Through CLONet, university scientists and students have trained and equipped community members to sample Monmouth County’s beach-adjacent lakes for properties such as temperature, salinity, clarity and dissolved oxygen levels, then file their readings into an online database. Since the summer of 2019, citizen scientists have been sampling Deal Lake, Fletcher Lake, Lake Como, Lake Takanassee, Sunset Lake, Sylvan Lake and Wesley Lake. Monmouth students and scientists have supplemented the data by regularly sampling the same bodies, along with Silver Lake, Spring Lake, Sylvan Lake and Wreck Pond.
With two years of data now on file, CLONet has determined a baseline of normal conditions for each lake that can be used to discern how recent developments such as weather events, waterfront construction projects or the implementation of new stormwater filtration measures are impacting the waters. The detection of sudden shifts in lake conditions can be used to predict, and perhaps thwart, the onset of HABs, according to Endowed Associate Professor of Marine Science and CLONet coordinator Jason Adolf.
The new probes being provided to samplers will enable them for the first time to collect data on HAB biomass that can be contributed to the New Jersey Department of Environmental Protection’s (NJDEP) online HAB Interactive Map Reporting and Communication System. Prior, only Monmouth’s scientists and students had access to the equipment, limiting the collection of information.
“The HABs issue has received increasing attention in New Jersey in the last several years, particularly following the closures of Lake Hopatcong and Greenwood Lake in 2019 that caused major losses in tourism revenue,” said Adolf, who co-leads a HAB Expert Team formed by Gov. Phil Murphy to provide input to the NJDEP. “Unfortunately, we expect climate change will make HABS all the more common in urbanized areas like the Jersey Shore by overheating our lakes and allowing more intense coastal storms that overload the waters with nutrients. The data collected by CLONet’s citizen scientists can help us get ahead of HAB events by spotting the warning signs instead of repeatedly reacting to them after they occur.”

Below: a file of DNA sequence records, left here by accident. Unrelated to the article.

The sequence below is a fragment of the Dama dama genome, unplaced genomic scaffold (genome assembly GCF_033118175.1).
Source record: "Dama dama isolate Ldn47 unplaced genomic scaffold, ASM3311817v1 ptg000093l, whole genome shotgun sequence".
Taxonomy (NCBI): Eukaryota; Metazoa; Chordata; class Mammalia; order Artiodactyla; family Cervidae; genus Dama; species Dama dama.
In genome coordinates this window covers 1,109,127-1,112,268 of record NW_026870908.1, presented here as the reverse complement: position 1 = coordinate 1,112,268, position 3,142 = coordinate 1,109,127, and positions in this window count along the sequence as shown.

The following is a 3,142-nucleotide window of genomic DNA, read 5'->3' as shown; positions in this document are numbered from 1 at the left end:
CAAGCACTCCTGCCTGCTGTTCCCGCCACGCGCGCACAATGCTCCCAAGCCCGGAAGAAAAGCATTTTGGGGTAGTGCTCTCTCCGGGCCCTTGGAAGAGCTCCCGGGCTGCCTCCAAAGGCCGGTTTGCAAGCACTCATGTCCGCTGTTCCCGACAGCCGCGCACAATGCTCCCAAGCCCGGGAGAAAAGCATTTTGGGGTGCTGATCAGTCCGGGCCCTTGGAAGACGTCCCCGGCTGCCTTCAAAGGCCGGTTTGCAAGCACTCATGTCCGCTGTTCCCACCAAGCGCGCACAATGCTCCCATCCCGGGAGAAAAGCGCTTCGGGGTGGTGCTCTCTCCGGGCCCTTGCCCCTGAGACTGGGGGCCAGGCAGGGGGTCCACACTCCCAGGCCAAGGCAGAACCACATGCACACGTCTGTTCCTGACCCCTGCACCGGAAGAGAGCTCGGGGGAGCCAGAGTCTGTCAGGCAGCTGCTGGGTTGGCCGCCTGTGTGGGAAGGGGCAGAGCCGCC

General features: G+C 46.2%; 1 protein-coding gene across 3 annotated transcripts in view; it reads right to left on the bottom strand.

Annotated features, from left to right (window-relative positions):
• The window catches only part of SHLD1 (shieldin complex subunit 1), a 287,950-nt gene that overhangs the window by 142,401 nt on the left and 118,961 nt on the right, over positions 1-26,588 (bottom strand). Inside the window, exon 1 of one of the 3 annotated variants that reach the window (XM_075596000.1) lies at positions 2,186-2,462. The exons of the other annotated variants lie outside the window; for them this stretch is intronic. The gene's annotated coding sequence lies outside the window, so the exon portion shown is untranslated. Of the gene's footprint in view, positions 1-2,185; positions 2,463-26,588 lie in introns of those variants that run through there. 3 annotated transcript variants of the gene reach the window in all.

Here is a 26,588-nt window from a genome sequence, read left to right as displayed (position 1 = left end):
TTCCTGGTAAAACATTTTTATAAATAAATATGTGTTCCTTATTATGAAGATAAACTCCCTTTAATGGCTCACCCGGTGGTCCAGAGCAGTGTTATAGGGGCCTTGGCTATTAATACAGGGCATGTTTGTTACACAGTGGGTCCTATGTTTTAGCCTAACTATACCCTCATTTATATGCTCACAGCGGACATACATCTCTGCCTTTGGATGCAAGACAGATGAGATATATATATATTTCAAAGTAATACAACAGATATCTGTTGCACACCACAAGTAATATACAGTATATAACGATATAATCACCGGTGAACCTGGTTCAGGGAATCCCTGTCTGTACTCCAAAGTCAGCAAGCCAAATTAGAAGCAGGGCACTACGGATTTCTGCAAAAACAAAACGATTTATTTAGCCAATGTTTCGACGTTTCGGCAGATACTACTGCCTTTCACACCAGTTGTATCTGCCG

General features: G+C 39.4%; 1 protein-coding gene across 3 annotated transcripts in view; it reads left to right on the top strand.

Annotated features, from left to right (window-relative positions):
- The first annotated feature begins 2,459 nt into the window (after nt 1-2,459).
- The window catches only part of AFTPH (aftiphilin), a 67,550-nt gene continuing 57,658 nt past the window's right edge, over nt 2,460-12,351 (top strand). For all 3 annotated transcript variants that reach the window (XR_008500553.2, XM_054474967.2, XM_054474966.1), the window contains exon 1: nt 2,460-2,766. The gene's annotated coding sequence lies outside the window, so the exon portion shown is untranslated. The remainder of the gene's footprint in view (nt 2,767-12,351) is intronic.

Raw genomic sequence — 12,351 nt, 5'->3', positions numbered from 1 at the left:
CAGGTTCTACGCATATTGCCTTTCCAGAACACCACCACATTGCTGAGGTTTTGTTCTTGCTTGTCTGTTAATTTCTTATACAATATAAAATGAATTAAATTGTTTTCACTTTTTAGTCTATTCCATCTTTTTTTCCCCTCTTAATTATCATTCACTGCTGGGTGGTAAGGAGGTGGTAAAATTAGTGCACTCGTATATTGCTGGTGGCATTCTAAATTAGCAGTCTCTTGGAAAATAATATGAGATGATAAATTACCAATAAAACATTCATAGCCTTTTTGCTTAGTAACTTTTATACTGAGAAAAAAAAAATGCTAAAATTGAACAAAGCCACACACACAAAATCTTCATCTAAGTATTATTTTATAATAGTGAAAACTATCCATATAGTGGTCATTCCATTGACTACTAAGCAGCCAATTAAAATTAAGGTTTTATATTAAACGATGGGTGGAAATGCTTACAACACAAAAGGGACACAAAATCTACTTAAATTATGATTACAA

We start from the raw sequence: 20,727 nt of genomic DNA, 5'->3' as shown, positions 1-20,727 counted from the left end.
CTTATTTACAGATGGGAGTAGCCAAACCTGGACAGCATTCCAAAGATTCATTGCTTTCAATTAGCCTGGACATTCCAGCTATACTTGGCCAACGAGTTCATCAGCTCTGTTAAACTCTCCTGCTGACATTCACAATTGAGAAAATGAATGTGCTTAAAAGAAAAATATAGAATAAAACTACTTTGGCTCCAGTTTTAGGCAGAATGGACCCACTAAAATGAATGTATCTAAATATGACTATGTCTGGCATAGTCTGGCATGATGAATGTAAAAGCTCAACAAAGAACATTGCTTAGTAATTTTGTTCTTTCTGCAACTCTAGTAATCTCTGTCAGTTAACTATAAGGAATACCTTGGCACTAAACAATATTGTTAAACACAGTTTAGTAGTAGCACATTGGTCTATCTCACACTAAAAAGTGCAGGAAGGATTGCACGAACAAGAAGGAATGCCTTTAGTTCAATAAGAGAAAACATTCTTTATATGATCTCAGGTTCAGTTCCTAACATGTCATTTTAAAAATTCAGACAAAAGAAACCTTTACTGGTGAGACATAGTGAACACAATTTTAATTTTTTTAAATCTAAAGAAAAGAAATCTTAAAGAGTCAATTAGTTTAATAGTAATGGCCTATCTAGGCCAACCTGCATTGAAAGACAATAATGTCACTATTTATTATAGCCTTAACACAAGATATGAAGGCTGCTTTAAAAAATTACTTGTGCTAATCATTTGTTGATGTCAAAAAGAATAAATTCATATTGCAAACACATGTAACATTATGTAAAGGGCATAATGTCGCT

The roughly 650 samples collected by the volunteers as of July have already provided insights into the conditions of the lakes, among them:
Poor Quality: On a four-tier scale ranging from oligotrophic (best) to hypereutrophic (worst) conditions, the lakes overall fell in the latter category. Typical characteristics of hypereutrophic water bodies include an abundance of nutrients that fuel HABs, low dissolved oxygen levels, occasional fish kill events, and the presence of thick scum and dense weeds.
Ideal HAB Conditions: Data shows the lakes are most susceptible to HABs from June through September. Links between rainfall and HAB occurrence are suspected and are being investigated using CLONet data.
Diversity of Lakes: Although they’re similar sized and only miles apart, the lakes vary significantly. Overall water quality (Takanassee consistently rated highest of the group), water properties and even water colors were distinct from body to body.
Warming Waters: Historic data on the lakes’ conditions is scarce, but measures taken in a study of Deal Lake in the 1970s indicate that its temperature is significantly higher today.
Those interested in joining a CLONet lake sampling team are encouraged to email Citizen Science Coordinator Erin Conlon at email@example.com. Volunteers will be provided free sampling kits and training and can conduct the work as their schedules permit.